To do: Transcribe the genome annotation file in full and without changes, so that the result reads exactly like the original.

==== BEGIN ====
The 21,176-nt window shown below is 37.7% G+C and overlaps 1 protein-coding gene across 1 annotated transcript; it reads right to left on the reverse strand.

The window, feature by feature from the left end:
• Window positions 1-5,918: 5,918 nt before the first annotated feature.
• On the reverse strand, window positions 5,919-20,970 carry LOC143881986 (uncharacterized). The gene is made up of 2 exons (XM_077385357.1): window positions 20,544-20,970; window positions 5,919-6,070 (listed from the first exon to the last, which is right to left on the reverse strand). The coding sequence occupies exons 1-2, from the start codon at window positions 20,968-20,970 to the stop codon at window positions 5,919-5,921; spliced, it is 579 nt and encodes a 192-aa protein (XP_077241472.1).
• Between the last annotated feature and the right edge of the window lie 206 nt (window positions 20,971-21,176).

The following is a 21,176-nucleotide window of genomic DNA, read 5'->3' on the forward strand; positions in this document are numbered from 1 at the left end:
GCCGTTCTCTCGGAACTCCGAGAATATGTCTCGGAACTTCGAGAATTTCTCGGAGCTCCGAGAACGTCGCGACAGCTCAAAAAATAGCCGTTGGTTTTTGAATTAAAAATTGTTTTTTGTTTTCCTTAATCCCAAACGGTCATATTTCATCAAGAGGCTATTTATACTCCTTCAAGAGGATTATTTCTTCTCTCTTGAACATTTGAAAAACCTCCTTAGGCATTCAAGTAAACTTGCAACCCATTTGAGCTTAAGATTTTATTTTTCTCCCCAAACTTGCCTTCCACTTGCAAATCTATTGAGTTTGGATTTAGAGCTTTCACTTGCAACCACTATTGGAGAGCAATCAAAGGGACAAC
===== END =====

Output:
The 21,176-nt window shown below is 37.7% G+C and overlaps 1 protein-coding gene across 1 annotated transcript; it reads right to left on the reverse strand.

The window, feature by feature from the left end:
• Window positions 1-5,918: 5,918 nt before the first annotated feature.
• On the reverse strand, window positions 5,919-20,970 carry LOC143881986 (uncharacterized). The gene is made up of 2 exons (XM_077385357.1): window positions 20,544-20,970; window positions 5,919-6,070 (listed from the first exon to the last, which is right to left on the reverse strand). The coding sequence occupies exons 1-2, from the start codon at window positions 20,968-20,970 to the stop codon at window positions 5,919-5,921; spliced, it is 579 nt and encodes a 192-aa protein (XP_077241472.1).
• Between the last annotated feature and the right edge of the window lie 206 nt (window positions 20,971-21,176).

The following is a 21,176-nucleotide window of genomic DNA, read 5'->3' on the forward strand; positions in this document are numbered from 1 at the left end:
GCCGTTCTCTCGGAACTCCGAGAATATGTCTCGGAACTTCGAGAATTTCTCGGAGCTCCGAGAACGTCGCGACAGCTCAAAAAATAGCCGTTGGTTTTTGAATTAAAAATTGTTTTTTGTTTTCCTTAATCCCAAACGGTCATATTTCATCAAGAGGCTATTTATACTCCTTCAAGAGGATTATTTCTTCTCTCTTGAACATTTGAAAAACCTCCTTAGGCATTCAAGTAAACTTGCAACCCATTTGAGCTTAAGATTTTATTTTTCTCCCCAAACTTGCCTTCCACTTGCAAATCTATTGAGTTTGGATTTAGAGCTTTCACTTGCAACCACTATTGGAGAGCAATCAAAGGGACAAC